1. Invest in a tripod
A sturdy tripod is a landscape photographer’s best tool. The tripod stabilizes the camera so you can take the exact shot you want. A tripod is ideal in low-light situations or during night photography, as the steadiness allows you to lower the shutter speed without sacrificing ISO, or grain. I find a tripod most useful when shooting motion (waterfalls, waves etc.) which allows to get creative using a lower shutter speed.
2. Use a good camera/lens
While it is possible to take photographs with any camera you should consider investing in a DSLR for your landscape photography needs. DSLR cameras provide maximum control over camera settings, which means not only is the quality of the image far superior, the possibilities of creating professional-looking pictures are endless.
DSLR cameras also allow the photographer to swap lenses. For sweeping canyons and great views, go with a wide lens (eg17-40mm). For more detailed images, don’t be afraid to use a zoom lens or telephoto lens (eg70-200mm). Experiment with different focal lengths (the distance in millimeters between the lens and the camera’s sensor) to see how the same subject can look in different ways.
3. Master Exposure
A competent landscape photographer should know how and when to adjust exposure, aperture, shutter speed, and ISO. It is particularly important to have a good grip on these as most landscape photography occurs in the outdoors, where weather and light can change quickly.
Aperture is the size of the lens opening, which lets in light. Shutter speed is the duration of time the lens is open, if your leave it open for longer it will let in more light. ISO increases brightness, however, depending on the strength of light, ISO might also add grain. For a crisp image, try not to rely too heavily on ISO to compensate for light. All of these elements lead to exposure, which is the combined light that enters the camera sensor after adjusting aperture, shutter speed, and ISO.
Most landscape photography relies on wide shots and a large depth of field to capture the subject. A high aperture (f13or higher) allows most of the subject to come into sharp focus. Use the gridlines in your viewfinder or screen to find focus and scroll around until you are happy everything is in focus. If you have trouble getting clear focus across the entire frame, it is always possible to take a few shots with different areas of focus then layer them together in Photoshop during the editing process.
5.Shoot in RAW
There are a few different types of file formats, the most popular and familiar of which is JPEG. JPEG files automatically compress details, which results in image quality loss. RAW files however retain all data and information. While RAW files take much longer to process, the resulting images are easier to edit and higher in quality. All DSLR and large format cameras offer RAW as a file format. You will also now find that the more recent iPhone or Android can also shoot in RAW, with assistance from camera apps like Lightroom or ProShot.
6.Use the Rule of thirds
The Rule of Thirds is a popular trick for composing perfectly balanced photographs. The Rule of Thirds crosses three horizontal lines with three vertical lines. You can set these up through your viewfinder or on the back screen of your camera. The points where those lines meet are the points of interest and is where you should place the most interesting parts of your subject. Take care to keep the horizon along that middle horizontal line and you should have a foolproof formula for a picture perfect scene.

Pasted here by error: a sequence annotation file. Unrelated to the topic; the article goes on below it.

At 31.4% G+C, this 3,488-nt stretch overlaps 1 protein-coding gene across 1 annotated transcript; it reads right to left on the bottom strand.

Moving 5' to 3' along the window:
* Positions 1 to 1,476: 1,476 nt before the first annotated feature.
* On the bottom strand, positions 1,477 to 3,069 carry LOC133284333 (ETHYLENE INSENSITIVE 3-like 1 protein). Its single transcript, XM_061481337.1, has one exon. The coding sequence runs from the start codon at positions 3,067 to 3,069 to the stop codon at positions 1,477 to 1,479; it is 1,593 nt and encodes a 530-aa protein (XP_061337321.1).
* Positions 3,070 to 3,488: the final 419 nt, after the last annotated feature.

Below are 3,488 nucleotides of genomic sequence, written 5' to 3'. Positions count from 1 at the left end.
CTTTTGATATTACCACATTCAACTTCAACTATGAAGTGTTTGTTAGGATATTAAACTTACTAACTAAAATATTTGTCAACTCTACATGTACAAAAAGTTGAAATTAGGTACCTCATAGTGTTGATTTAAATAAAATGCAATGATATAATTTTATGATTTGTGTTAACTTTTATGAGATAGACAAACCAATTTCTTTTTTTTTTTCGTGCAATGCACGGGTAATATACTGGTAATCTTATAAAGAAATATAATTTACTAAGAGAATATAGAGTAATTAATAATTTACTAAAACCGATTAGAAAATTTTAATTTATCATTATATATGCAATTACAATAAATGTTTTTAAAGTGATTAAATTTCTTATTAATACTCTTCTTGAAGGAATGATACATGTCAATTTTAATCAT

7. Find the best light
The best light is soft and diffused which makes natural landscapes look all the more breathtaking. Early mornings before sunrise and late evenings, just before sunset, offer this “golden hour” light that photographers chase. When preparing for a shoot make a note of sunrise and sunset times to plan accordingly.
8. Edit with Adobe Lightroom or Photoshop
Post processing is an important finishing step for landscape photography. Upload the RAW files into Adobe Photoshop or Lightroom where you can adjust everything from exposure to contrast. Lightroom is good for making quality edits to an image, whereas Photoshop offers a larger variety of options for transforming an image. This is useful if you need to airbrush, smooth, or add other effects like the ripple effect (see picture–>)
9. Go shooting after dinner
Once the sun goes down an entirely different scene emerges. You can experiment with long exposure photography to capture shooting stars, light trails left by passing cars, and other natural phenomena. Long exposure builds upon the basics of photographyvbut requires a few extra tools along with some additional know how.
In order to take a proper long exposure photograph, set up your tripod and set the frame. Next you’ll want to set the camera to bulb mode through the DSLR camera settings. Bulb mode manually forces open the shutter past the typical standard of 30 seconds. The longer the shutter is open, the longer the exposure. Just a hint if you are shooting the milkyway you don’t not want to go beyond 30 seconds as you will start to incur some movement in the stars. A remote shutter release connects to the camera so you don’t physically have to hold down the button to capture the exposure. Once you’re ready click down to open the shutter and start the photograph. Once you’re done click down again and you will have completed a long exposure photograph.
10. Get out there a shoot
The best thing you can do to improve your landscape photography is to get out there an explore this great world we live in. Exploration is key to landscape photography. For beginners it may seem daunting to go off the beaten path however it is precisely where you will find the best scenes. Take hundreds if not thousands of photos experimenting with different techniques, perspectives, and angles until you find a distinctive style that suits you.